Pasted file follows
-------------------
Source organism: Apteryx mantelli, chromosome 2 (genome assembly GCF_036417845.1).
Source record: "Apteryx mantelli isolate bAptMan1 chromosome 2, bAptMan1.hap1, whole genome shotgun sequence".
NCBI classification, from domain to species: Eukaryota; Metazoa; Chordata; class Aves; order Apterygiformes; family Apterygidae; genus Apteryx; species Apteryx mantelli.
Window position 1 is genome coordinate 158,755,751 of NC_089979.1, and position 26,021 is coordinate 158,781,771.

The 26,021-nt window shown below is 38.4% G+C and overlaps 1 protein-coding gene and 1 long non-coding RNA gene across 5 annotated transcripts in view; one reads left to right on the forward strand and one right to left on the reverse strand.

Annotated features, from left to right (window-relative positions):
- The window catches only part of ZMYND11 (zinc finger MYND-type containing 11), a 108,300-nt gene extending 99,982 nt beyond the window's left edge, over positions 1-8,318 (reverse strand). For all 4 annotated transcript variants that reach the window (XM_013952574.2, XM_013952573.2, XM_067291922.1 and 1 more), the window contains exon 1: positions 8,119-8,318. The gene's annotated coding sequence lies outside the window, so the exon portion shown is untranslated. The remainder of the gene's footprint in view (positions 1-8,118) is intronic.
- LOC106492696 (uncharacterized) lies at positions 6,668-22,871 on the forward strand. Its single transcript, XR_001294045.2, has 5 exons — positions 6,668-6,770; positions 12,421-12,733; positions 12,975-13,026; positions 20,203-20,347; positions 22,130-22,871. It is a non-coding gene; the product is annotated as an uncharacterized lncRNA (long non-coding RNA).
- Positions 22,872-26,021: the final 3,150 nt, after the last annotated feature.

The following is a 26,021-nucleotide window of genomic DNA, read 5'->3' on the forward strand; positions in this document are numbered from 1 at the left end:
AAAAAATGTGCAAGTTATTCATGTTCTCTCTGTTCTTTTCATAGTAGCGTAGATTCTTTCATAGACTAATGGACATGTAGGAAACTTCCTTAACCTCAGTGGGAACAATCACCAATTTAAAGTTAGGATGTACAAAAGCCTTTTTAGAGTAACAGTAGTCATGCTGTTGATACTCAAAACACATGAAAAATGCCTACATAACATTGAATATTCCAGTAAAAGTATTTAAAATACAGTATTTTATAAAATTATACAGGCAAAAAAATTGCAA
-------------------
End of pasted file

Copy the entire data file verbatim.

Source organism: Apteryx mantelli, chromosome 2 (genome assembly GCF_036417845.1).
Source record: "Apteryx mantelli isolate bAptMan1 chromosome 2, bAptMan1.hap1, whole genome shotgun sequence".
NCBI classification, from domain to species: Eukaryota; Metazoa; Chordata; class Aves; order Apterygiformes; family Apterygidae; genus Apteryx; species Apteryx mantelli.
Window position 1 is genome coordinate 158,755,751 of NC_089979.1, and position 26,021 is coordinate 158,781,771.

The 26,021-nt window shown below is 38.4% G+C and overlaps 1 protein-coding gene and 1 long non-coding RNA gene across 5 annotated transcripts in view; one reads left to right on the forward strand and one right to left on the reverse strand.

Annotated features, from left to right (window-relative positions):
- The window catches only part of ZMYND11 (zinc finger MYND-type containing 11), a 108,300-nt gene extending 99,982 nt beyond the window's left edge, over positions 1-8,318 (reverse strand). For all 4 annotated transcript variants that reach the window (XM_013952574.2, XM_013952573.2, XM_067291922.1 and 1 more), the window contains exon 1: positions 8,119-8,318. The gene's annotated coding sequence lies outside the window, so the exon portion shown is untranslated. The remainder of the gene's footprint in view (positions 1-8,118) is intronic.
- LOC106492696 (uncharacterized) lies at positions 6,668-22,871 on the forward strand. Its single transcript, XR_001294045.2, has 5 exons — positions 6,668-6,770; positions 12,421-12,733; positions 12,975-13,026; positions 20,203-20,347; positions 22,130-22,871. It is a non-coding gene; the product is annotated as an uncharacterized lncRNA (long non-coding RNA).
- Positions 22,872-26,021: the final 3,150 nt, after the last annotated feature.

The following is a 26,021-nucleotide window of genomic DNA, read 5'->3' on the forward strand; positions in this document are numbered from 1 at the left end:
AAAAAATGTGCAAGTTATTCATGTTCTCTCTGTTCTTTTCATAGTAGCGTAGATTCTTTCATAGACTAATGGACATGTAGGAAACTTCCTTAACCTCAGTGGGAACAATCACCAATTTAAAGTTAGGATGTACAAAAGCCTTTTTAGAGTAACAGTAGTCATGCTGTTGATACTCAAAACACATGAAAAATGCCTACATAACATTGAATATTCCAGTAAAAGTATTTAAAATACAGTATTTTATAAAATTATACAGGCAAAAAAATTGCAA